Ni Blanco, Ni Derecho. Jose Villalobos
Not surprisingly, El Paso is very well represented in the exhibit. José Villalobos’ critique of toxic norteño masculinity has been best exemplified in works like FAG and Los Machos También Lloran. Meanwhile, works like Ni Blanco, Ni Derecho also reveal the dual pressure of hegemony, by having to conform to – or rather confront – American, white male heteronormativity. This calls to mind Tijuana writer Heriberto Yepez’s view of border hybridity not as a best of both worlds, but rather, the worst.
Photo by Paul Turounet
San Diego-based American Paul Turounet is another artist who uses the medium of photography to capture the transience of life at the periphery, and more so than the previously mentioned artists, centers his vision on the stories that unfold before The Wall. Interestingly enough, in works like Estamos Buscando A he attempts to transcend the limitations of the medium by going beyond the flatness of the photograph and presenting the spectator with an entire mileu to contextualize the images, one that is less observed that inhabited.
Wall, El Paso, TX. Ester Partegàs
Much in the same line as Turounet, Spanish artist Ester Partegàs attempts to situate the spectator directly within a physical space in her work. With Invisible Forces, Partegàs co-opts the medium of the flier as a means of questioning our modes of communication and consumer-oriented transactions. Among the many objects presented is a pair of benches handcuffed together and “El Muro”, a red brick rendition of The Wall, which fall in line with some of Partegàs’ other works centering on our consumer habits that favor disposability and ephemerality.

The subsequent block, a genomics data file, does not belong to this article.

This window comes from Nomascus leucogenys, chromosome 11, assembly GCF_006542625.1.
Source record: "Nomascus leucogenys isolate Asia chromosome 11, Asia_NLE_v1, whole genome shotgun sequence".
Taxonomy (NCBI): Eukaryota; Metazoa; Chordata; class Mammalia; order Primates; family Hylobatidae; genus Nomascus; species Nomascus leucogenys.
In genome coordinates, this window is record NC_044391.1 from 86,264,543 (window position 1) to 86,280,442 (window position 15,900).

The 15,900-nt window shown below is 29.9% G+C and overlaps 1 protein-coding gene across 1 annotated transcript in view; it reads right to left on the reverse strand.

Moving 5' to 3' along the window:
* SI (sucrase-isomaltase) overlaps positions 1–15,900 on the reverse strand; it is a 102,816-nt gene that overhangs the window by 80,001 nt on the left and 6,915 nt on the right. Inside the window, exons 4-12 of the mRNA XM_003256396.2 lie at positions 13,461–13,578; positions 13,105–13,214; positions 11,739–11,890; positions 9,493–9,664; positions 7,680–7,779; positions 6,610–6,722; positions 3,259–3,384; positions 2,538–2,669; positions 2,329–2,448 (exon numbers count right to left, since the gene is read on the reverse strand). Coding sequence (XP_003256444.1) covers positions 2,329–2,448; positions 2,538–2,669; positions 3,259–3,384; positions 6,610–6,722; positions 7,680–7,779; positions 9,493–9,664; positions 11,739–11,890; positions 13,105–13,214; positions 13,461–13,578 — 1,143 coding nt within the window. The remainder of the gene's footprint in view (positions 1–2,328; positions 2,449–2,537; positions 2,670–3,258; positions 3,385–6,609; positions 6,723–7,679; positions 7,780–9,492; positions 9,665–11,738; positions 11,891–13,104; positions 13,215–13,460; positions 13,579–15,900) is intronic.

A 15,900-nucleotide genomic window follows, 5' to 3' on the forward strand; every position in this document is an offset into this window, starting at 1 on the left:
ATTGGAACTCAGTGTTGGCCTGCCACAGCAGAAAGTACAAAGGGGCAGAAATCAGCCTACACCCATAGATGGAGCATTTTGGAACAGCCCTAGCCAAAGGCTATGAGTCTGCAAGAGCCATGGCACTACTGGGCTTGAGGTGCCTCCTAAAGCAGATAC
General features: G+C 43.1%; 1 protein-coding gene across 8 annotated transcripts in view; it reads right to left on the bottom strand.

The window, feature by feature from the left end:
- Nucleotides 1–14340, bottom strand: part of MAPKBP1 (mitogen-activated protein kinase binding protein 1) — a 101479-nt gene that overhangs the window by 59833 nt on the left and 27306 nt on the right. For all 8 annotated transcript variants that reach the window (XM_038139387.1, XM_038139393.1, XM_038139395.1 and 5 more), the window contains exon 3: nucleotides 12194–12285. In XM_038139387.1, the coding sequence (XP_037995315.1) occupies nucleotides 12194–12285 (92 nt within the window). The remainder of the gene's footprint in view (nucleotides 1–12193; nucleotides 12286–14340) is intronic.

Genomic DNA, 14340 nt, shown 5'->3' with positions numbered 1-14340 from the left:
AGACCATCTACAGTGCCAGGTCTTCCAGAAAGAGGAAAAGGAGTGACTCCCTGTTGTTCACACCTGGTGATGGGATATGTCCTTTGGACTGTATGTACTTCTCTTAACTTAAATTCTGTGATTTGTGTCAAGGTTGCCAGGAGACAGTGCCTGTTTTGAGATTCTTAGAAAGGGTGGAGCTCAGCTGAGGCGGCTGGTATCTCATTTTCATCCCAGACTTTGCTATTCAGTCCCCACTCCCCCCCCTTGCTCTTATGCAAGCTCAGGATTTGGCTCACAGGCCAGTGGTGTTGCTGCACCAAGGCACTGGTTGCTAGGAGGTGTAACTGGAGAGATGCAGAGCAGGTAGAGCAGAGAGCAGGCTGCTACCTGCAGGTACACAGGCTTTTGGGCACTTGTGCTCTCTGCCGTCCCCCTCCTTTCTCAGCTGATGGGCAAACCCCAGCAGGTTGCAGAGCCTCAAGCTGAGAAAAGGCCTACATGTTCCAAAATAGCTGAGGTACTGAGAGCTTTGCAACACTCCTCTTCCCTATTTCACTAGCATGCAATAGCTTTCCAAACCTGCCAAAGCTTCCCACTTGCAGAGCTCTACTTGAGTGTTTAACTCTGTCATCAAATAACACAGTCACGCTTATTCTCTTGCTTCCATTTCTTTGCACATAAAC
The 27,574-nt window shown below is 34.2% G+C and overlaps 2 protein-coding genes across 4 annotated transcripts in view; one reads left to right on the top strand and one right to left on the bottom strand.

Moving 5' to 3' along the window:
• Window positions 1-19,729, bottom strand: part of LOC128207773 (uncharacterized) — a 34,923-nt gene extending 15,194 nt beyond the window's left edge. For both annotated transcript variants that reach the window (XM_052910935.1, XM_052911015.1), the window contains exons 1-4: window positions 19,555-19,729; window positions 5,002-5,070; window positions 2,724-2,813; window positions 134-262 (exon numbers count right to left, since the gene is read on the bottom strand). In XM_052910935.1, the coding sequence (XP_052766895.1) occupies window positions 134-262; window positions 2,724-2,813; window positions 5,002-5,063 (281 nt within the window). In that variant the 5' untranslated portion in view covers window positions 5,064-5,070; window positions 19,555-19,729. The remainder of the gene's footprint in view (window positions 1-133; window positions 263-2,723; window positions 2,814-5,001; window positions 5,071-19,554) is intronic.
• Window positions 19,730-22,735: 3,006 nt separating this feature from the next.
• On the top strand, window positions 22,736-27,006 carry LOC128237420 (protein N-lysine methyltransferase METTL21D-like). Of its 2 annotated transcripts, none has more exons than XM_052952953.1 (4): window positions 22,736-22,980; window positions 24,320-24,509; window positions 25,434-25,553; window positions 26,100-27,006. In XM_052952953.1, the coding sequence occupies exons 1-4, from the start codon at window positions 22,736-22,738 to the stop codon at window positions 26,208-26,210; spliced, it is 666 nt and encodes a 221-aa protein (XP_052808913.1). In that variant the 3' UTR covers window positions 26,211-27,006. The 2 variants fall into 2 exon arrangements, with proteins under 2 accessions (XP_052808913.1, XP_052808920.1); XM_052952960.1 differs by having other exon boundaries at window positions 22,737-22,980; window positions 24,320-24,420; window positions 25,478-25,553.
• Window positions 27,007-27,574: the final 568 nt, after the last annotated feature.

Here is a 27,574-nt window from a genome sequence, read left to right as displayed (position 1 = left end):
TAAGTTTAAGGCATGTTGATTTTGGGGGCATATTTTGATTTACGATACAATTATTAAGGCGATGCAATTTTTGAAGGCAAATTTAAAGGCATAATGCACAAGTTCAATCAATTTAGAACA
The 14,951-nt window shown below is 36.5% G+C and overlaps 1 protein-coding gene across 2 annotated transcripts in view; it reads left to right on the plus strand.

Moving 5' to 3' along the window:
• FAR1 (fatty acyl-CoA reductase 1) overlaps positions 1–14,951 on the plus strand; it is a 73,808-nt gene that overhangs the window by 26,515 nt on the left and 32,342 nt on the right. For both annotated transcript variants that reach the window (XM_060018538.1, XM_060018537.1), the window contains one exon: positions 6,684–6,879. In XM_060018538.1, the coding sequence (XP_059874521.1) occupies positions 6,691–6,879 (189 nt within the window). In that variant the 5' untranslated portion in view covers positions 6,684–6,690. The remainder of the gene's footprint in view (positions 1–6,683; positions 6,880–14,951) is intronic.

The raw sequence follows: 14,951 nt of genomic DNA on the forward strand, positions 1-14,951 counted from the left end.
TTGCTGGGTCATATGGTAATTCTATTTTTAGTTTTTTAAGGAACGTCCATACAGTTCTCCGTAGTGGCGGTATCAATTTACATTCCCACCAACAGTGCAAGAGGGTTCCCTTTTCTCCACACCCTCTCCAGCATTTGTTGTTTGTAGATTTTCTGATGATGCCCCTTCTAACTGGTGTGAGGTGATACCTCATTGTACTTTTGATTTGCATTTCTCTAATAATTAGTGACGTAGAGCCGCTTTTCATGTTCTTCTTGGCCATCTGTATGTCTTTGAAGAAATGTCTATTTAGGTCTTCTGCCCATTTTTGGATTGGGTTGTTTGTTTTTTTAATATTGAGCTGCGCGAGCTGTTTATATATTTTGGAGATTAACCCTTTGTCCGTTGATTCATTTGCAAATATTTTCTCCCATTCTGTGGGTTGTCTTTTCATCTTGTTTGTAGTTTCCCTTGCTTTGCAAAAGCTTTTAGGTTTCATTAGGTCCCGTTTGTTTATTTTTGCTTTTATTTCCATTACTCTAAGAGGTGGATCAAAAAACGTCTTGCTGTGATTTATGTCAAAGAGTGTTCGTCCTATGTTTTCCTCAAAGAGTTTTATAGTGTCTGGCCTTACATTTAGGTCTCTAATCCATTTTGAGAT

Tijuana-based filmmaker and artist Abraham Avila is perhaps best known for founding – alongside his partner photographer Ingrid Hernandez – Relaciones Inesperadas. The project surfaced as a means of providing essential resources to artists in Tijuana, offering everything from talks and discussions, to workshops and more formal courses that lend budding artists with the tools to achieve a level of professionalism in their work, as well as provide a framework through which artists can collaborate. Though not strictly an artwork, the project perhaps best exemplifies the day to day struggles that artists face in the Mexican-side of the border, that is ironically situated next to one of the wealthiest countries in the world, and yet, is notoriously resource-starved.
Lady Libertad. Omar Pimienta
Omar Pimienta’s work across various mediums has in great part centered on exploring one of Tijuana’s oldest, most emblematic neighborhoods, Colonia Libertad. One such work, Ciudadano Libres, offers audiences the opportunity to become “citizens” of the neighborhood by exchanging their real passport for one specific to the colonia. In other works, like Lady Libertad, Pimienta delves deep into the neighborhood’s nomenclature, and places it into the greater imaginary of Western Democracy, by invoking the statue of liberty’s pre-Columbian roots. The exploration is all the more telling in a region that appears to have little to no notion of history, amid a rapidly shifting population.